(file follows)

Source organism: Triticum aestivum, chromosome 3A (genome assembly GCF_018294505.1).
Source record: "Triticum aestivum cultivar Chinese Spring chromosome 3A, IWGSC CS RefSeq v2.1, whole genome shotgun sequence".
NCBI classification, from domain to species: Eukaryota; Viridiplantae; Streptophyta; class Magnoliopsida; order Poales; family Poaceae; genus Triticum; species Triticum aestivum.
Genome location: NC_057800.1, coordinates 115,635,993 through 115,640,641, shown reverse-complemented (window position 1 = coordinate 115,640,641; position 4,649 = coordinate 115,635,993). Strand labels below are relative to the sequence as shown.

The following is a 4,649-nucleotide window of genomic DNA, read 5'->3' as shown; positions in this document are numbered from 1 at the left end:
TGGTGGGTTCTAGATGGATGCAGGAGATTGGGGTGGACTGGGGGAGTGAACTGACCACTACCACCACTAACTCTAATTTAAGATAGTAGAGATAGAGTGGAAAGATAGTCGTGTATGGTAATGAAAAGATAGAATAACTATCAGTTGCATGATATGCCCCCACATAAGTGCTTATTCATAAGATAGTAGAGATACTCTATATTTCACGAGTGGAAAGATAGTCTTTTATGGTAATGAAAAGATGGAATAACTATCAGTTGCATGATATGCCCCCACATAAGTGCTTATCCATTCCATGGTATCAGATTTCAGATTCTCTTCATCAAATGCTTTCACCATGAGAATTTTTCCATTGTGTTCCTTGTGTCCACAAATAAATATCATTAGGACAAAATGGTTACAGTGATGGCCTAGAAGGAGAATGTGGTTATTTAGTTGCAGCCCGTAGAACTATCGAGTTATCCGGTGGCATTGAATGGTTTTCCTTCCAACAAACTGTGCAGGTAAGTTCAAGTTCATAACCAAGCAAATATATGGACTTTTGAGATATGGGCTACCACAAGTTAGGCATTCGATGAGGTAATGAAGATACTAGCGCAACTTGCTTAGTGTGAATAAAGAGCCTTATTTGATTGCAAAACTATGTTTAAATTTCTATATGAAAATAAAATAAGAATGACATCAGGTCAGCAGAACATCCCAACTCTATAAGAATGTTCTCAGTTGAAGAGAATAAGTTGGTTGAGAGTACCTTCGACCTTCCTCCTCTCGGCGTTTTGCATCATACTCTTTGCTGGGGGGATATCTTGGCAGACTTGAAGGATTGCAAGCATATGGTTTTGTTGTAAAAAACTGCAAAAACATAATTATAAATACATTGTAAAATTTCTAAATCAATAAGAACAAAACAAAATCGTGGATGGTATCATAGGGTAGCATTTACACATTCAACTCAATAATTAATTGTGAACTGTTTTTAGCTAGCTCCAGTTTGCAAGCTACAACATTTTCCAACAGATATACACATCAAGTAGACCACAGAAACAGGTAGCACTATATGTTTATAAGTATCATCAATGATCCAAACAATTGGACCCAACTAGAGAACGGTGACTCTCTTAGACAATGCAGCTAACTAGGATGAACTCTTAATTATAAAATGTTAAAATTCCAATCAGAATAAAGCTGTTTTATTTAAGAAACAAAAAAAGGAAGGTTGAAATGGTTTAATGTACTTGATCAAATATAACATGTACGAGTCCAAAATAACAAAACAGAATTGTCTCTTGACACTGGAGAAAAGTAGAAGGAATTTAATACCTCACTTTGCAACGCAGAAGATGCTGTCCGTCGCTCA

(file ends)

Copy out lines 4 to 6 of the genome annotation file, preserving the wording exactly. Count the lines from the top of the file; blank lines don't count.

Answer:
Genome location: NC_057800.1, coordinates 115,635,993 through 115,640,641, shown reverse-complemented (window position 1 = coordinate 115,640,641; position 4,649 = coordinate 115,635,993). Strand labels below are relative to the sequence as shown.

The following is a 4,649-nucleotide window of genomic DNA, read 5'->3' as shown; positions in this document are numbered from 1 at the left end:
TGGTGGGTTCTAGATGGATGCAGGAGATTGGGGTGGACTGGGGGAGTGAACTGACCACTACCACCACTAACTCTAATTTAAGATAGTAGAGATAGAGTGGAAAGATAGTCGTGTATGGTAATGAAAAGATAGAATAACTATCAGTTGCATGATATGCCCCCACATAAGTGCTTATTCATAAGATAGTAGAGATACTCTATATTTCACGAGTGGAAAGATAGTCTTTTATGGTAATGAAAAGATGGAATAACTATCAGTTGCATGATATGCCCCCACATAAGTGCTTATCCATTCCATGGTATCAGATTTCAGATTCTCTTCATCAAATGCTTTCACCATGAGAATTTTTCCATTGTGTTCCTTGTGTCCACAAATAAATATCATTAGGACAAAATGGTTACAGTGATGGCCTAGAAGGAGAATGTGGTTATTTAGTTGCAGCCCGTAGAACTATCGAGTTATCCGGTGGCATTGAATGGTTTTCCTTCCAACAAACTGTGCAGGTAAGTTCAAGTTCATAACCAAGCAAATATATGGACTTTTGAGATATGGGCTACCACAAGTTAGGCATTCGATGAGGTAATGAAGATACTAGCGCAACTTGCTTAGTGTGAATAAAGAGCCTTATTTGATTGCAAAACTATGTTTAAATTTCTATATGAAAATAAAATAAGAATGACATCAGGTCAGCAGAACATCCCAACTCTATAAGAATGTTCTCAGTTGAAGAGAATAAGTTGGTTGAGAGTACCTTCGACCTTCCTCCTCTCGGCGTTTTGCATCATACTCTTTGCTGGGGGGATATCTTGGCAGACTTGAAGGATTGCAAGCATATGGTTTTGTTGTAAAAAACTGCAAAAACATAATTATAAATACATTGTAAAATTTCTAAATCAATAAGAACAAAACAAAATCGTGGATGGTATCATAGGGTAGCATTTACACATTCAACTCAATAATTAATTGTGAACTGTTTTTAGCTAGCTCCAGTTTGCAAGCTACAACATTTTCCAACAGATATACACATCAAGTAGACCACAGAAACAGGTAGCACTATATGTTTATAAGTATCATCAATGATCCAAACAATTGGACCCAACTAGAGAACGGTGACTCTCTTAGACAATGCAGCTAACTAGGATGAACTCTTAATTATAAAATGTTAAAATTCCAATCAGAATAAAGCTGTTTTATTTAAGAAACAAAAAAAGGAAGGTTGAAATGGTTTAATGTACTTGATCAAATATAACATGTACGAGTCCAAAATAACAAAACAGAATTGTCTCTTGACACTGGAGAAAAGTAGAAGGAATTTAATACCTCACTTTGCAACGCAGAAGATGCTGTCCGTCGCTCA